Balbir Singh Seechewal dedicated to anti-river pollution cause

April 22nd, 2009 - 8:34 pm ICT by ANI  

By Sunil Sharma

Chandigarh, April 22 (ANI): Balbir Singh Seechewal, a college dropout till yesterday, has today become Punjab’s most recognized eco-activist, spearheading an anti-river pollution campaign. Today, he is an inspiration to many.

By combining his assiduously cultivated self-help philosophy with the environmental essence of the Gurbani, Sant Balbir Singh Seechewal, has resurrected the 110-miles long Lali Bein rivulet.

Seechewal says that when he started the water-cleaning project of Kali Bein Rivulet, it was a challenging task. But, as people became aware of its importance, they joined in cleaning the rivulet, which had become a dried-up drain and had been reduced to a garbage dump with its historic and religious significance long forgotten.

“People had illegally taken over the riverbed and it was difficult to free it from their clutches. But, with god’s grace it was done. It was an incredible experience to resolve the issue of Kali Bein. Following that we can bring about a revolution by treating polluted water and use it for irrigation purposes. Polluted water has become a major problem not only for India but also for the entire world. However polluted water can bring prosperity if we treat it and use it for irrigation. We have proved this in village Seechewal and other nearby villages. We have purified the polluted water and directed it to fields through water motors. We have learned a lot from this experience,” said Sant Balbir Singh Seechewal, who has now earned a name as an environmentalist.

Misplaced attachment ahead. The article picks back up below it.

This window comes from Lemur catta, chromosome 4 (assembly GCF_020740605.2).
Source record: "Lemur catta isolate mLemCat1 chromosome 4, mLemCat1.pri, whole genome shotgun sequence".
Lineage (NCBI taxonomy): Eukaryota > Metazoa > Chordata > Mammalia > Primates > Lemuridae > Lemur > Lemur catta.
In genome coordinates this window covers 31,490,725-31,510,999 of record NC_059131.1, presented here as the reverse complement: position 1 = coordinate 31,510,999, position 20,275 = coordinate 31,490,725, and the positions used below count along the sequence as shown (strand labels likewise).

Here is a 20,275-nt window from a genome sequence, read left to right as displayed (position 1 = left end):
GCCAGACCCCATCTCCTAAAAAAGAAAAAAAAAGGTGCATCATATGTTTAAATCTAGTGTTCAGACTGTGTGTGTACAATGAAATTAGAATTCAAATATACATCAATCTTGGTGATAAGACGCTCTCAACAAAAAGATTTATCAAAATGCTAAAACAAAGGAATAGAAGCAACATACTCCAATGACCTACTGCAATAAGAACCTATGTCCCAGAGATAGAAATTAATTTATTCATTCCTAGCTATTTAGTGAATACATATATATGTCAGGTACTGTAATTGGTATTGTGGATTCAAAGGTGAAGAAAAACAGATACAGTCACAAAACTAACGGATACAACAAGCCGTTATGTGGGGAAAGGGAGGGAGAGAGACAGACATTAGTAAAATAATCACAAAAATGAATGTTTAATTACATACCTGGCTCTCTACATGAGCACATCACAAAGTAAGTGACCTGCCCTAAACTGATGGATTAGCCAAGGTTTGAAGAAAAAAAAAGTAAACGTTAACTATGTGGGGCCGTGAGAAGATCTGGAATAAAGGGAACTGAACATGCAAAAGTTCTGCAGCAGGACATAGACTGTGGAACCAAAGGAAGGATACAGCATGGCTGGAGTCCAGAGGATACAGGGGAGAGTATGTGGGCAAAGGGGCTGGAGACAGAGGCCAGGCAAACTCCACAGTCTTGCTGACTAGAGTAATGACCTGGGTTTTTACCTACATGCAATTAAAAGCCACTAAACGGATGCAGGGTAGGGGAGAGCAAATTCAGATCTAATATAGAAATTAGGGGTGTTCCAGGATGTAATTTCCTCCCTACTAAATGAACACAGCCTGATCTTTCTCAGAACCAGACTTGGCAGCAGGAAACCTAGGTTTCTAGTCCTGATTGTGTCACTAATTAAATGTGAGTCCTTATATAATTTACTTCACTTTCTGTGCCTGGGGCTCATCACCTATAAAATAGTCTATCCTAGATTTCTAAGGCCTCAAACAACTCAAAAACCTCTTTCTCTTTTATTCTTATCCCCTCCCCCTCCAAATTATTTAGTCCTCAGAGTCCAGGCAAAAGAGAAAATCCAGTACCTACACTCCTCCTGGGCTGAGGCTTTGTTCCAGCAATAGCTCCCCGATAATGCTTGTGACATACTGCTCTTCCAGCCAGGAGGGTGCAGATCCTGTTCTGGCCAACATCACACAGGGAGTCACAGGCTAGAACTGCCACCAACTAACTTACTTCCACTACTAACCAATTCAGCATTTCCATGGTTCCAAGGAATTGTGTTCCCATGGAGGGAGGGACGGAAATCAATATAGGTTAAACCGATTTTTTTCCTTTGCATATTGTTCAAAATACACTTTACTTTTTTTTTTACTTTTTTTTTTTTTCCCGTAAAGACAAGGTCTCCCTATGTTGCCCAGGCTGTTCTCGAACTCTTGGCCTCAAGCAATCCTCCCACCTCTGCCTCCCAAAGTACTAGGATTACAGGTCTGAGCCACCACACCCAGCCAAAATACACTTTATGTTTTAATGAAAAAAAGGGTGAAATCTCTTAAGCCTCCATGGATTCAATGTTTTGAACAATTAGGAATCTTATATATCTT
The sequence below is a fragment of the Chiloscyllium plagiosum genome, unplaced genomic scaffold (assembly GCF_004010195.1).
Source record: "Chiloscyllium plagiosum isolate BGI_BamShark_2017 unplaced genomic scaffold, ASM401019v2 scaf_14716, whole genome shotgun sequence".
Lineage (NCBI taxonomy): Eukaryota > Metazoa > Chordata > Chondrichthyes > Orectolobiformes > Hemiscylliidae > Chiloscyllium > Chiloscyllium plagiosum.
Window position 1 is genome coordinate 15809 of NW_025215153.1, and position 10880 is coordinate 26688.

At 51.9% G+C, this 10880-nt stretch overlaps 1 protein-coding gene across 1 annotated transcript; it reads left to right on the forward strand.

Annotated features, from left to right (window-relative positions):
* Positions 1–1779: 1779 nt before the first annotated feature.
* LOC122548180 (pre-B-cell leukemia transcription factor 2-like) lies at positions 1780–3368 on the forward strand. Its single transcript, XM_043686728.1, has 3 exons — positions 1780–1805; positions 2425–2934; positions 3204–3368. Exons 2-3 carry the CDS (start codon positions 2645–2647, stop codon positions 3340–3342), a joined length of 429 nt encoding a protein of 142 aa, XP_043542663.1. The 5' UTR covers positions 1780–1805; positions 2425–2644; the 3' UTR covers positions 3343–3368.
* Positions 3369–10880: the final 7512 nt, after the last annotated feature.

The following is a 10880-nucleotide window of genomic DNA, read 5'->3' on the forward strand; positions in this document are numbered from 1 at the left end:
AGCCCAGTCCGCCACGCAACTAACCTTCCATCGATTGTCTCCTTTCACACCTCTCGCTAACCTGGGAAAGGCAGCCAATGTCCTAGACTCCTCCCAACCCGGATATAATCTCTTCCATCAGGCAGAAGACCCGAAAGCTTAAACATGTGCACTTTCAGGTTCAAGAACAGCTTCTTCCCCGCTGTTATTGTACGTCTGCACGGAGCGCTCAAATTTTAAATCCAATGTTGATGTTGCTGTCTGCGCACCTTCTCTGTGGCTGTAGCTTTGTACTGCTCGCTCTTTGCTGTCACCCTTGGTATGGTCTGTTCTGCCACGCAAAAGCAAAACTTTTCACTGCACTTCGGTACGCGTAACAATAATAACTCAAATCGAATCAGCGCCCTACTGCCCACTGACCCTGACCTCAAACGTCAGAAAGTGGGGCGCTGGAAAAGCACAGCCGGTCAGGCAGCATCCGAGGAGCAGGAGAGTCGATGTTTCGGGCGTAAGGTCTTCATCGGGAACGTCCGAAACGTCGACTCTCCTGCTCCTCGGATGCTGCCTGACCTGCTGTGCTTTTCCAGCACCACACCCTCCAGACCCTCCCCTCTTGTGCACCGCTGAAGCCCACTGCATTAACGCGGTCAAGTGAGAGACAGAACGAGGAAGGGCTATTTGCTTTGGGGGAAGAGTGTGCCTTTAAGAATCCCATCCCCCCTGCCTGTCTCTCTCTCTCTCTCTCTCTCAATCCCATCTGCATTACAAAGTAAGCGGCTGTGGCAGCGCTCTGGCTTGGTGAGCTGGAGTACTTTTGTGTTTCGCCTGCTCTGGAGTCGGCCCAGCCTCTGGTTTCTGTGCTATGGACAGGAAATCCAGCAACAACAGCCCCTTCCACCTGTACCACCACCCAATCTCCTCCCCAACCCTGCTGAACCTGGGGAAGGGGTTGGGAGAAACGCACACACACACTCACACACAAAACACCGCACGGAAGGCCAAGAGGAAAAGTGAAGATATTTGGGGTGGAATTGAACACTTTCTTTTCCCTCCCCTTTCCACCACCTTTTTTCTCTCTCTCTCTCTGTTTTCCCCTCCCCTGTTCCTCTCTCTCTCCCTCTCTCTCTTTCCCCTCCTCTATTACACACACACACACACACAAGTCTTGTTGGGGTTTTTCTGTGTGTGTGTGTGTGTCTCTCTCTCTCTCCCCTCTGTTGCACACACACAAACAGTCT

Seechewal says: “We are facing water scarcity these days, as the ground water level has gone down. But, this can be changed. The flow of polluted water in free-flowing natural rivers has blocked the recharging process. If the flow of polluted water can be stopped to the streams, the water level will automatically improve. In India, when rains come we have floods, but when rains stop we face severe droughts. This is happening because the water is not recharging the earth. If the water is used to recharge properly, we will never face scarcity of water. And, water can be preserved for the coming generations.” “Whatever work we have done in cleaning up the Kali Bein rivulet it is for the welfare of mankind. No other work can be more sacred than this. It is said in the Bani (Guru’s gospel) that it is better to save a creature, than to take bath in 68 holy places of pilgrimage’. Nowadays, animals, birds and even water creatures are dying - and to protect them is the need of the hour. We are happy that we are devoting our time for their betterment,” Seechewal adds.

Seechewal lays stress on understanding the importance of river water.

“Water is water. Be it of Punjab’s white Bein or Kali Bein, or be it of rivers like Satluj, Ganga, Yamuna and Godavari. Be it water in India or any other country - it is needed by everyone. We need water just like we need air to breathe. A wave has started from Punjab’s Kali Bein rivulet and we want it to spread not only across India but also across the whole world. Environment is of prime concern these days. Efforts made at the Kali Bein have sent a message globally,” said Seechewal. (ANI)

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